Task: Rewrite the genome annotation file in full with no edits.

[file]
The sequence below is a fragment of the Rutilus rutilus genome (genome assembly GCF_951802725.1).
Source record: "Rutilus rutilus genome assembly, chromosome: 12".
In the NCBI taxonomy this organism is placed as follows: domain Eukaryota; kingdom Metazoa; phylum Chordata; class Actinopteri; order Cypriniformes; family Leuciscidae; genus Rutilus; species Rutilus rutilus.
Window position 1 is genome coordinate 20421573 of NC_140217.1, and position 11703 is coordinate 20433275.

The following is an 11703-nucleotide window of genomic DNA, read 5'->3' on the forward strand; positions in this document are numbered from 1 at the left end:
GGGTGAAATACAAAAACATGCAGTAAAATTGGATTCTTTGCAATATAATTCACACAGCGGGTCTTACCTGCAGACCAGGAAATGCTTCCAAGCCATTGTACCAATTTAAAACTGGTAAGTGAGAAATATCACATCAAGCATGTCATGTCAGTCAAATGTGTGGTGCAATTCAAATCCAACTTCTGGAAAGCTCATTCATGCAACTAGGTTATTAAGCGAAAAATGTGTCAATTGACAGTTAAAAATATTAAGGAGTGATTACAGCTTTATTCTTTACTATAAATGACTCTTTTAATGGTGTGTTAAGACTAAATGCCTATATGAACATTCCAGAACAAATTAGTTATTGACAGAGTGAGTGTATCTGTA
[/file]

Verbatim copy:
The sequence below is a fragment of the Rutilus rutilus genome (genome assembly GCF_951802725.1).
Source record: "Rutilus rutilus genome assembly, chromosome: 12".
In the NCBI taxonomy this organism is placed as follows: domain Eukaryota; kingdom Metazoa; phylum Chordata; class Actinopteri; order Cypriniformes; family Leuciscidae; genus Rutilus; species Rutilus rutilus.
Window position 1 is genome coordinate 20421573 of NC_140217.1, and position 11703 is coordinate 20433275.

The following is an 11703-nucleotide window of genomic DNA, read 5'->3' on the forward strand; positions in this document are numbered from 1 at the left end:
GGGTGAAATACAAAAACATGCAGTAAAATTGGATTCTTTGCAATATAATTCACACAGCGGGTCTTACCTGCAGACCAGGAAATGCTTCCAAGCCATTGTACCAATTTAAAACTGGTAAGTGAGAAATATCACATCAAGCATGTCATGTCAGTCAAATGTGTGGTGCAATTCAAATCCAACTTCTGGAAAGCTCATTCATGCAACTAGGTTATTAAGCGAAAAATGTGTCAATTGACAGTTAAAAATATTAAGGAGTGATTACAGCTTTATTCTTTACTATAAATGACTCTTTTAATGGTGTGTTAAGACTAAATGCCTATATGAACATTCCAGAACAAATTAGTTATTGACAGAGTGAGTGTATCTGTA